Rich multinational corporations get away with paying very little tax because our current tax rules enable tax dodging on a phenomenal scale. For example, currently corporations can register their profits or intellectual property in low-tax countries or jurisdictions, where a corporation’s profits are then taxed at much lower rates – if at all – than in the country where the profits were made. Corporations move billions out of countries in this way to avoid paying tax, increasing their profits for rich shareholders.
This corporate tax dodging deprives countries of tax revenue needed to fund hospitals, schools, and social care, and to tackle the climate and cost-of-living crises. Meanwhile, it's working people who disproportionately bear the tax burden – and foot the bill – while experiencing collapsing public services.
Tax rules set by the rich
For decades, decisions on global tax rules and policy have been dominated by a small number of wealthy countries, which make up the Organisation for Economic Cooperation and Development (OECD). The UK was a founding member of this club of overwhelmingly rich Global North countries, with members including the United States, Canada, France and Germany.
The OECD has held back progress on corporate taxation and advanced tax models that disadvantage Global South countries. For instance, in 2021, the OECD introduced the so-called 15% minimum-corporate tax rate, which in no way reflected the priorities of Global South countries or their civil society allies, who were demanding a minimum of 20%-25% corporate tax. Poorer Global South countries largely do not benefit from this policy as the countries that house corporate headquarters (usually in the Global North) are granted priority in collecting this tax revenue.
The OECD’s tax rules have been a disaster for ordinary people everywhere, but especially for those living in poorer Global South countries — where governments are struggling to provide basic public services and respond to the climate crisis. The OECD’s global taxation policies have facilitated an incredible transfer of wealth from the poorest to the richest.
Profits increase, taxes decrease
Corporate profits have quadrupled over the past four decades, as corporate tax rates have dropped, while less and less of these vast profits are reinvested in national infrastructure, or social care programmes.
In 1980, the worldwide average corporation tax rate was 39%. By 2019 it had dropped to just 23%. At the same time, the proportion of corporate profits shifted into tax havens has skyrocketed from 2% in the 1970s to over 37% by 2019 — that’s around US $1 trillion each year in corporate profits dodging fair taxation. OECD countries are responsible for facilitating over 75% of this global tax loss, by providing legal loopholes for wealthy corporations operating in their territories. This corporate tax dodging is having devastating consequences for Global South countries, whose tax losses are equivalent to over half their total public health budgets.
Those of us who rely on public services in Global North countries also lose out. The UK loses around £44 billion in tax every year. That’s money that could be used to fund the NHS and social care, education, the energy transition, and contribute to the UK’s fair share of climate adaptation financing for poorer Global South countries most affected by climate breakdown. Instead, this lost tax revenue goes straight into the pockets of the super-rich, leaving ordinary people to pay for collapsing public services.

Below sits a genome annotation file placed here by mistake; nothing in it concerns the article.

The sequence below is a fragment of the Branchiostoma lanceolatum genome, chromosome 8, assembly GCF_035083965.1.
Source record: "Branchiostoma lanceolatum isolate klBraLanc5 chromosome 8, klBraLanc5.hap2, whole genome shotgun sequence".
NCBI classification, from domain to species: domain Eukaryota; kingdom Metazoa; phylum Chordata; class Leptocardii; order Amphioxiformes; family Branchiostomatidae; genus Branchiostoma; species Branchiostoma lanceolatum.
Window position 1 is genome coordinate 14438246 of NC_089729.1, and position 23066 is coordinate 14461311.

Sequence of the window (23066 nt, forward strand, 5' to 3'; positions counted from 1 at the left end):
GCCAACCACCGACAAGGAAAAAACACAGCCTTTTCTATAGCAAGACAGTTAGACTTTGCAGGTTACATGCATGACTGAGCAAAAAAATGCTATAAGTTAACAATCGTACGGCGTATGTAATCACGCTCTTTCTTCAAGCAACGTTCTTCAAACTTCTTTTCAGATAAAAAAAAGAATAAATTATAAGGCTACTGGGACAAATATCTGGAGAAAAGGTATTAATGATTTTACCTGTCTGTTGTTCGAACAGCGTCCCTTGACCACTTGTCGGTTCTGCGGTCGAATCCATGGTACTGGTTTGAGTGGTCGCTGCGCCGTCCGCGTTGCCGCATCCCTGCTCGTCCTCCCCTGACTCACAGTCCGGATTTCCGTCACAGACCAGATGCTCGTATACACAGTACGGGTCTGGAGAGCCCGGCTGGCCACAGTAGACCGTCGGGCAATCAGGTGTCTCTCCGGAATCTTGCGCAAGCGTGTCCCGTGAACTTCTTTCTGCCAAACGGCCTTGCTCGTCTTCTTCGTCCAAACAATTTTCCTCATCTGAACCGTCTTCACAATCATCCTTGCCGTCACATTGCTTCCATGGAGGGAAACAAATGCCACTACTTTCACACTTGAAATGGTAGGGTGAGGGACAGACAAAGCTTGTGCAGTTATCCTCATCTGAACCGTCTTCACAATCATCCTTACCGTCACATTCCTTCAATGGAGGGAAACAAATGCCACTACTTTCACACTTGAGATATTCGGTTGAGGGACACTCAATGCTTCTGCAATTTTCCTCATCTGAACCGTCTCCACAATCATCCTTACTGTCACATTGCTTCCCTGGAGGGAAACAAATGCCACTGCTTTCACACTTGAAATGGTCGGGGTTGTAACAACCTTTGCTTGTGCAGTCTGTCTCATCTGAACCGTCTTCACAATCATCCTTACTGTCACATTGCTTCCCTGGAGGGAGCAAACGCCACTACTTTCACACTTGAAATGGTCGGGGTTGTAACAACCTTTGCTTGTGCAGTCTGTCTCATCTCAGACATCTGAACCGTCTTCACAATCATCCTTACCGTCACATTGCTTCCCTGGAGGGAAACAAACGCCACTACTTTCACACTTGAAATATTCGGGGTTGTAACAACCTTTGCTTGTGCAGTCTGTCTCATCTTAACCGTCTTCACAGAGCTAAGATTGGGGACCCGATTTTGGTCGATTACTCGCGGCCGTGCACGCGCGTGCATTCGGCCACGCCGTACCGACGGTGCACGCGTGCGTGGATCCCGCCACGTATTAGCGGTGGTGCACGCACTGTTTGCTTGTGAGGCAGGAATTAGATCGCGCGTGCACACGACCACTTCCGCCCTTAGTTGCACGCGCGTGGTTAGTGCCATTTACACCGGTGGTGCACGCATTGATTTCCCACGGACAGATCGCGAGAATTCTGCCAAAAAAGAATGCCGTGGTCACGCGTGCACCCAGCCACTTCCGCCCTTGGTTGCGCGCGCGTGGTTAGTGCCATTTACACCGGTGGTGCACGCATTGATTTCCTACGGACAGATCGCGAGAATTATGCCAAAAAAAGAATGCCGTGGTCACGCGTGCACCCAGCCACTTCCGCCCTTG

Ending corporate tax dodging
We can’t afford this failed tax system. We need a new set of rules, and a global, democratic governance system for tax. Global South countries are already leading the way to a more just system, through a new initiative to bring global tax rules under the remit of the United Nations (UN) .Bringing global taxation rules under the remit of the UN would be a huge step towards a fairer system, by allowing every country to have a say – and not just the exclusive club of wealthy Global North countries in the OECD.
In late November 2023, Global South countries secured an important victory, when states adopted a resolution that lays the groundwork for the establishment of a binding UN Convention on Tax. It aims to create the first truly global framework for international tax policy. It was adopted, despite most OECD countries including the UK, all EU countries and the US voting against it, and shamefully the UK government even tried to amend the text at the last minute in such a way that would have robbed the initiative of all ambition. War on Want is calling on the UK government to support the initiative, going forward in the important next steps to approve a budget and define a terms of reference for the initiative.
So far, the UK has been critical. Richer Global North countries like the UK, which are home to corporate headquarters, global stock markets and CEO and shareholder mansions, are stalling the initiative. The UK plays a leading role in the global tax-dodging system, allowing corporations to maximise their profits by utilising a web of tax havens in British crown dependencies and overseas territories. In fact, the UK is by far the world’s greatest enabler of global tax dodging1 , responsible for facilitating an estimated 35% of tax lost globally.
It is up to us to stand up for public health services, our schools and social care system, to stand in solidarity with the Global South, and demand the UK government acts to end the corporate tax dodging.